IRS looking to tax San Bruno victims' money from PG&E

December 20, 2010 9:19:17 PM PST
We're now learning it will take months to do proper inspections of Bay Area pipelines similar to the one that exploded in San Bruno. And while fire victims in San Bruno are waiting to find out what caused the disaster in their neighborhood, the IRS is planning to tax the money victims received from PG&E.

Congresswoman Jackie Speier, D-San Mateo, says IRS commissioner Douglas Shulman has the power to make the PG&E payout tax-free and she intends to pressure him use it.

The 37 homeowners whose houses were destroyed, and some of whom lost loved ones in the fire, were given $50,000 from PG&E to help rebuild their lives.

Those whose homes were damaged got $15,000. Now the IRS wants to tax what it considers income.

Bill Bishop's heart stent collapsed when he ran from the fire, and he's since had surgery to replace it. His house survived and has been repaired, but now looks out on the wasteland that was the neighborhood. He and wife Nellie can't believe the PG&E money could be considered income.

"It was a gift. At that first meeting it was, 'We're going to do this because we want you people to start to recover, this is a gift from me to you, no strings attached. Why is the IRS getting their hands in our pocket," says Bishop.

An IRS representative was at a San Bruno town hall meeting Sunday night; so was Speier.

"The whole issue is preposterous," says Speier.

Speier says she wants the IRS commissioner himself to come out and meet the victims in January.

"If he doesn't voluntarily agree to come out, I'm calling the president," says Speier.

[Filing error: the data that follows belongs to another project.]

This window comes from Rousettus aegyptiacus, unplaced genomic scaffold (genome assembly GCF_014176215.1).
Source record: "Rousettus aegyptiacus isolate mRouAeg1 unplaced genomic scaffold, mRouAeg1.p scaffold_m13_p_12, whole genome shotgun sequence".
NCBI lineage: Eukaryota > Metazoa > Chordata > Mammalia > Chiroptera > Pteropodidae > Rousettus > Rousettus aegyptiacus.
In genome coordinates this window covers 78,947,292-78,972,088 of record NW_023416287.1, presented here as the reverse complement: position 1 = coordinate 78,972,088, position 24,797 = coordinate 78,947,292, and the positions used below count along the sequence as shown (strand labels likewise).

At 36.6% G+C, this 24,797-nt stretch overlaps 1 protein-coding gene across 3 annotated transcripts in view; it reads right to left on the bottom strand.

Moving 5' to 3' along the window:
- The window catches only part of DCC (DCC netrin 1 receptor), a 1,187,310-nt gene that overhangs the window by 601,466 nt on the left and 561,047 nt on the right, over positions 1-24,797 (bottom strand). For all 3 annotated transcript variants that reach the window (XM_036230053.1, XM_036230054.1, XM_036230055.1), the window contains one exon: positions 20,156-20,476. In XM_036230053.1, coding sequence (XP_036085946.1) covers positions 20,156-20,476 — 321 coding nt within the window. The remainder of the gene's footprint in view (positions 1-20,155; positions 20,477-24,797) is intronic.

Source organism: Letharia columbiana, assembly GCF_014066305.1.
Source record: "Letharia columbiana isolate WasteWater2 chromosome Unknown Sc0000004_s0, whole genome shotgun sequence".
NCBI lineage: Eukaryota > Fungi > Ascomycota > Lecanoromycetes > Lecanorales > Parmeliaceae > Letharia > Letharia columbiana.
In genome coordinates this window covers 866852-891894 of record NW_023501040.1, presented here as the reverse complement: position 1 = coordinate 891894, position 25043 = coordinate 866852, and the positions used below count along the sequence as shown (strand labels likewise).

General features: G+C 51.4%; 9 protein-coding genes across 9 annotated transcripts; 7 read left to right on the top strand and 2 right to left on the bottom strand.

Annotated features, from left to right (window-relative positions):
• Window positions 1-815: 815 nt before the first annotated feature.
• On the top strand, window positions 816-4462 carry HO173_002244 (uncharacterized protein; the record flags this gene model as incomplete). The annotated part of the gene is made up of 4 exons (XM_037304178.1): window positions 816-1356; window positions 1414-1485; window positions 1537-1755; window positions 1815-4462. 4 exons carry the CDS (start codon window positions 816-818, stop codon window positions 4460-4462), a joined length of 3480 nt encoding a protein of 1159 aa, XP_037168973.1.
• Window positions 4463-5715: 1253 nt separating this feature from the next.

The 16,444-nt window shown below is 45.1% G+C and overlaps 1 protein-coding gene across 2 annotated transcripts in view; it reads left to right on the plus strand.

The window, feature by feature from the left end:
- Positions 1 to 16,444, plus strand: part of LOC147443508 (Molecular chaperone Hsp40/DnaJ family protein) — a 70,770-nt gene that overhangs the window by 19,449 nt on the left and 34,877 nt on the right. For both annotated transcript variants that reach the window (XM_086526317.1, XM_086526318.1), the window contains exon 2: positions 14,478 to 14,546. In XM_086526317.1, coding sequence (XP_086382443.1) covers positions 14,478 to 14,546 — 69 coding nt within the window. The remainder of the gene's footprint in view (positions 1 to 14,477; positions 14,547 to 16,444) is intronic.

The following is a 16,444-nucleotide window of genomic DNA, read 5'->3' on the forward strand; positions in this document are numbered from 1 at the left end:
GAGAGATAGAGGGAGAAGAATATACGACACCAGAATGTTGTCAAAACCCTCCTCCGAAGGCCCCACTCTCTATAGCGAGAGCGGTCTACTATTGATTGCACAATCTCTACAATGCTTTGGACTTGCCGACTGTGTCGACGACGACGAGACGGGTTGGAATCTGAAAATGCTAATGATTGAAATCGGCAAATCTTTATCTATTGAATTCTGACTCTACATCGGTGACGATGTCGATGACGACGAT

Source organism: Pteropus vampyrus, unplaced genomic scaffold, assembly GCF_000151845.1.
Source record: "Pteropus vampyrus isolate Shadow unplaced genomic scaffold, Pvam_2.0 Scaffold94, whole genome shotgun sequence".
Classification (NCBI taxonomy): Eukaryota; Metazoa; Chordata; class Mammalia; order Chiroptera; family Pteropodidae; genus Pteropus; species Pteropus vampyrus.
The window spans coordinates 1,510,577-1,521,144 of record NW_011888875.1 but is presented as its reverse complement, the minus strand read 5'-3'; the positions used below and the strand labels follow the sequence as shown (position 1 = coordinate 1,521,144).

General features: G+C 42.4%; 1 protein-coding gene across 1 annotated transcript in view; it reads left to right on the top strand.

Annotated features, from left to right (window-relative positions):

"He definitely should come face the people," says Bishop.

PG&E and the CPUC met with Speier and other peninsula politicians at her San Mateo office on Monday morning, going over state and federal inspection regulations. It will be months before the San Bruno line and two similar lines in the East Bay can be brought back to full pressure, because required inspections now have to wait for warmer weather, but Speier says the lines should be safe in the meantime.

"The steps taken to reduce the pressure, the federal pipeline safety and hazard materials administration has said is the most important step that you can take," says Speier.

And Assemblyman Jerry Hill, D-San Mateo, says the CPUC is double-checking its records to make sure there's accurate information about the age and size of all PG&E's pipes.

"As Richard Clark from the CPUC said, they're scrubbing their database now," says Hill.

Speier says corrosion, damage, and a pre-existing leak are the most common causes of pipeline failure, but they've all been ruled out. So the question is could it be something specifically related to the combination of age and size. In that case, the CPUC might start ordering other state utilities to reduce pressure in their similar lines.

An audit of the PG&E pipelines performed just four months before the deadly San Bruno explosion is suggesting that the utility took shortcuts during its inspection of natural gas lines.

The San Francisco Chronicle reports that the audit was done to determine how well PG&E was complying with a 2002 federal law requiring inspections of all natural gas lines in urban areas. The audit says the utility had used a method called direct assessment on about three-fourths of the gas pipeline it tested, including the section of pipeline in San Bruno that later exploded. That method cannot detect some problems in pipelines, including weakness in welds.

Also, this weekend, a member of the National Transportation Safety Board told residents at a town hall meeting in San Bruno that the agency may subpoena witnesses to testify at a federal hearing in Washington D.C. early next year.


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